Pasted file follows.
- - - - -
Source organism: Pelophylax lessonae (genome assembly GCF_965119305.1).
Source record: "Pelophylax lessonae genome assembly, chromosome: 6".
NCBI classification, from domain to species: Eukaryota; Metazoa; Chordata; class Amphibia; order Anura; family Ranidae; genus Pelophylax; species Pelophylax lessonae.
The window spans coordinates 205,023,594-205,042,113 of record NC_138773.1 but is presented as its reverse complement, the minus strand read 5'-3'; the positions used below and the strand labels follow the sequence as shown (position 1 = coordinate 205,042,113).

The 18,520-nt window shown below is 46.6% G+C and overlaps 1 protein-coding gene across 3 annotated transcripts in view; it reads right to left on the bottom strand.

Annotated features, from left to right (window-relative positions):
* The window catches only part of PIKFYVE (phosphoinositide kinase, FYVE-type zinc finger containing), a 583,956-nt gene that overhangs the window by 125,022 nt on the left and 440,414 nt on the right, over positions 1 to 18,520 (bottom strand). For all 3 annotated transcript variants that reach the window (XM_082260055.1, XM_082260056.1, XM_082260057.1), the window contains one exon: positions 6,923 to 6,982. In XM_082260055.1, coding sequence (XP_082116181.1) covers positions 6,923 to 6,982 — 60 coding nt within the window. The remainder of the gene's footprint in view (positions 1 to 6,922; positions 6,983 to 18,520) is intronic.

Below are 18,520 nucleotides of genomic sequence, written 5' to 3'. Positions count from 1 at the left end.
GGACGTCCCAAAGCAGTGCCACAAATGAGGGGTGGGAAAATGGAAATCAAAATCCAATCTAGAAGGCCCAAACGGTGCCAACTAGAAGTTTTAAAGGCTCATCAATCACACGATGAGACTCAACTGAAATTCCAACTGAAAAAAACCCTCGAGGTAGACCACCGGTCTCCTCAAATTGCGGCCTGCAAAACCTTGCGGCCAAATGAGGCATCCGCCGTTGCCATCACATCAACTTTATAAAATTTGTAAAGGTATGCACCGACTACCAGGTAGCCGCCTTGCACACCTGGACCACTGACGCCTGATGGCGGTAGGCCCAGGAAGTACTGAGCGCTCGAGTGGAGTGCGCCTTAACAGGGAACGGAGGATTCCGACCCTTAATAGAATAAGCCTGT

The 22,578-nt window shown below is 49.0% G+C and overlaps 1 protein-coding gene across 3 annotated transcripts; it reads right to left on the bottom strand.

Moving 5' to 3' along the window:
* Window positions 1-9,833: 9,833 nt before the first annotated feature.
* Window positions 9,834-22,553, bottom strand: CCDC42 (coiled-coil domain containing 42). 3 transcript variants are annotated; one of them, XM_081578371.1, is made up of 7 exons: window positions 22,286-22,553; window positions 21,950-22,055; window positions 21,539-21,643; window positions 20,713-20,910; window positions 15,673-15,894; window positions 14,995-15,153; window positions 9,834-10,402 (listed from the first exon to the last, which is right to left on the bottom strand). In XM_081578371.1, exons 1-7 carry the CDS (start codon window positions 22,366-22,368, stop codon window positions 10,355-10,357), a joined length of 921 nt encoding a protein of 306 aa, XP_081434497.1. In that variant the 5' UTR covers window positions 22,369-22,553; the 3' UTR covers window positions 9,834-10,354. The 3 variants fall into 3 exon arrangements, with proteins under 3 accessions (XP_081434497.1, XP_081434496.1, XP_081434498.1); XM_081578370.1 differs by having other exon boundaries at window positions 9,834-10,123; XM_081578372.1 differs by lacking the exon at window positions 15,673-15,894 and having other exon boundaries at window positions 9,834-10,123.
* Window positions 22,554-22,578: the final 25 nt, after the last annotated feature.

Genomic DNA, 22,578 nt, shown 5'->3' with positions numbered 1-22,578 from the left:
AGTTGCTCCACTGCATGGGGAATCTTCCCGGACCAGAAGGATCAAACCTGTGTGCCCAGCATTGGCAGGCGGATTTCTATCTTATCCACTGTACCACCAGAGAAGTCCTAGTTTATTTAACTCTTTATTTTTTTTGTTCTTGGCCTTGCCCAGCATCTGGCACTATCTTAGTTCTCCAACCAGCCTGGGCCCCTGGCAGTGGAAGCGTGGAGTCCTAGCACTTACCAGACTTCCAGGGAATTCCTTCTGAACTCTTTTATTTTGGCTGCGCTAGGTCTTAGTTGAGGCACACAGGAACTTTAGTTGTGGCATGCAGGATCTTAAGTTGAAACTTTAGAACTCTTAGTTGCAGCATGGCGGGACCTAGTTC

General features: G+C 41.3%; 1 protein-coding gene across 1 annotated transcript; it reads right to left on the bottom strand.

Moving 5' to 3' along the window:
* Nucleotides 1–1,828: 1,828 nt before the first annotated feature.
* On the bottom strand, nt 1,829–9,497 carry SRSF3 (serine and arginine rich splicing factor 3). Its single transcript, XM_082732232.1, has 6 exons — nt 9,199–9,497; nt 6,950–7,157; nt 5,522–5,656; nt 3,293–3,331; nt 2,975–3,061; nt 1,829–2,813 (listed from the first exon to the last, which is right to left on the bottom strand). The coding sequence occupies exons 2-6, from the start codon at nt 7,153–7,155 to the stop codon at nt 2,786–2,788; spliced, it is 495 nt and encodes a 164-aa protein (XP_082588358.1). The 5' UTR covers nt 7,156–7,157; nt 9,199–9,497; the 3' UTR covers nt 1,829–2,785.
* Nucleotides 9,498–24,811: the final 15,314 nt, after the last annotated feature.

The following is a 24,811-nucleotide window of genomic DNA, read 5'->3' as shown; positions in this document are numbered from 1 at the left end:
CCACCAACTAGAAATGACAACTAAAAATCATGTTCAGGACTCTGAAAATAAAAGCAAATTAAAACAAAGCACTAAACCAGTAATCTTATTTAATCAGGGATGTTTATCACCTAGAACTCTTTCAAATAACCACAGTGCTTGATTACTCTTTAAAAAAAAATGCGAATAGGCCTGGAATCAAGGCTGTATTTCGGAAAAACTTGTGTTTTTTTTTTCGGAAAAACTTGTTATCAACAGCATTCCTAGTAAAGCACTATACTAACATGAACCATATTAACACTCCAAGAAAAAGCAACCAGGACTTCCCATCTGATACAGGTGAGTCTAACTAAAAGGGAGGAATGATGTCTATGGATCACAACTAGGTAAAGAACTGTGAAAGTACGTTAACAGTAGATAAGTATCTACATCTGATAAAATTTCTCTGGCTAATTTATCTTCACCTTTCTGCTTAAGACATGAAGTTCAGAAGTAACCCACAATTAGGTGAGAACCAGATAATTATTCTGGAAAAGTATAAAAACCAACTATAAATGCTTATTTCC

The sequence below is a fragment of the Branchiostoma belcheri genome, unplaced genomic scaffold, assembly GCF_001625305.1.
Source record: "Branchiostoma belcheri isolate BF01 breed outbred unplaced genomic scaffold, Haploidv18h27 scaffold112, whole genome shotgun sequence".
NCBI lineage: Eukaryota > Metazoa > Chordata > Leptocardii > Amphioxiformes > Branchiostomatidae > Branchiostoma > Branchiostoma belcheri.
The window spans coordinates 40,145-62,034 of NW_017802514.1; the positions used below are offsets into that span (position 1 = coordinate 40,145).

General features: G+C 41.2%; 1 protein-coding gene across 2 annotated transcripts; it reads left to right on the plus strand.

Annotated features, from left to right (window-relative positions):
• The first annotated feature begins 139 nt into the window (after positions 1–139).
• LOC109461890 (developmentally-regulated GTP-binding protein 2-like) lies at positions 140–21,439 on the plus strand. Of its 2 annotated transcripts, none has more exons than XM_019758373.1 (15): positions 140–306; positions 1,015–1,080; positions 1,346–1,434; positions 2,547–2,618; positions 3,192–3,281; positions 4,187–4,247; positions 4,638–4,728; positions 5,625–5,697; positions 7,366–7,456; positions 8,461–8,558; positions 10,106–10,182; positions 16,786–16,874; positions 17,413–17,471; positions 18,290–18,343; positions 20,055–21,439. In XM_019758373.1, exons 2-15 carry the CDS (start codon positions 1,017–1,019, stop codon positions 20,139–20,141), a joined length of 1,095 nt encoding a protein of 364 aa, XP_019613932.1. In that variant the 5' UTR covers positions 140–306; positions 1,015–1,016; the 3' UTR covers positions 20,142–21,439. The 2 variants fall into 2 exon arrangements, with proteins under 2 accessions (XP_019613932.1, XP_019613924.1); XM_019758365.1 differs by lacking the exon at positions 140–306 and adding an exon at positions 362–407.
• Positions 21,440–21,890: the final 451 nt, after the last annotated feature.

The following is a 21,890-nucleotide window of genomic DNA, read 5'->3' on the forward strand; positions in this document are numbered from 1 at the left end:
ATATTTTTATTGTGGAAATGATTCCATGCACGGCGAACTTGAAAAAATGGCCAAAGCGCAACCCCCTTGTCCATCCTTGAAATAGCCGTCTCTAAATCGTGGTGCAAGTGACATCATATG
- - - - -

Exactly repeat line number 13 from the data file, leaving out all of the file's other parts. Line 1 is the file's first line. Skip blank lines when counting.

* Window positions 9,834-22,553, bottom strand: CCDC42 (coiled-coil domain containing 42). 3 transcript variants are annotated; one of them, XM_081578371.1, is made up of 7 exons: window positions 22,286-22,553; window positions 21,950-22,055; window positions 21,539-21,643; window positions 20,713-20,910; window positions 15,673-15,894; window positions 14,995-15,153; window positions 9,834-10,402 (listed from the first exon to the last, which is right to left on the bottom strand). In XM_081578371.1, exons 1-7 carry the CDS (start codon window positions 22,366-22,368, stop codon window positions 10,355-10,357), a joined length of 921 nt encoding a protein of 306 aa, XP_081434497.1. In that variant the 5' UTR covers window positions 22,369-22,553; the 3' UTR covers window positions 9,834-10,354. The 3 variants fall into 3 exon arrangements, with proteins under 3 accessions (XP_081434497.1, XP_081434496.1, XP_081434498.1); XM_081578370.1 differs by having other exon boundaries at window positions 9,834-10,123; XM_081578372.1 differs by lacking the exon at window positions 15,673-15,894 and having other exon boundaries at window positions 9,834-10,123.